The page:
High preoperative prevalence of deep venous thrombosis in patients with colorectal cancer




Deep venous thrombosis (DVT) is a major complication of cancer and a predictor of reduced survival. The postoperative prevalence of DVT in colorectal cancer surgery is high, but the preoperative prevalence is unknown. The aim of this observational study was to estimate the preoperative prevalence of DVT in patients with colorectal cancer.


Some 193 consecutive patients with newly diagnosed colorectal cancer admitted for intended curative surgery were examined with compression ultrasonography for DVT before surgery.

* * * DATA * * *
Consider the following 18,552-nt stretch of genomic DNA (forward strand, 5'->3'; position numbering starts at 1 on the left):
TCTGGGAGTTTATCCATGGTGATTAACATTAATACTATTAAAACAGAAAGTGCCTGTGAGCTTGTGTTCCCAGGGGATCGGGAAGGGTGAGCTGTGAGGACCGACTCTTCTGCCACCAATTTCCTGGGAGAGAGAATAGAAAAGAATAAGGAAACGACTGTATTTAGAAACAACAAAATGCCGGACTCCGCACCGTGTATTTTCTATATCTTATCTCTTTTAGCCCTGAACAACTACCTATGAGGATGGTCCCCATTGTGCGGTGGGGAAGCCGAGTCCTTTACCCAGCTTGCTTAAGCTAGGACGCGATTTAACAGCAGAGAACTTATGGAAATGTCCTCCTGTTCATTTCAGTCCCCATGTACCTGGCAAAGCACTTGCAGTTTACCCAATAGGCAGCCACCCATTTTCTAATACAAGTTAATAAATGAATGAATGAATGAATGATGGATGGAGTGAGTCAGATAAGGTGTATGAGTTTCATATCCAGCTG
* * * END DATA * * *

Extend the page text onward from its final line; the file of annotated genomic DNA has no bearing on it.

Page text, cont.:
DVT was detected in 15 (7·8 per cent) of the 193 patients, with a prevalence of 16 per cent in women (12 of 76) versus 2·6 per cent in men (three of 117 (adjusted odds ratio (OR) 5·8 (95 per cent confidence interval (c.i.) 1·4 to 23·2)). The risk of DVT was strongly correlated with increasing American Society of Anesthesiologists (ASA) risk score: adjusted OR 6·8 (95 per cent c.i. 1·6 to 28·7 for ASA group III or IV versus ASA group I or II). Pulmonary embolism was detected in two patients (1·0 per cent).


A high preoperative prevalence of DVT was observed in patients with colorectal cancer, especially among women and patients in ASA groups III and IV. Copyright © 2007 British Journal of Surgery Society Ltd. Published by John Wiley & Sons, Ltd.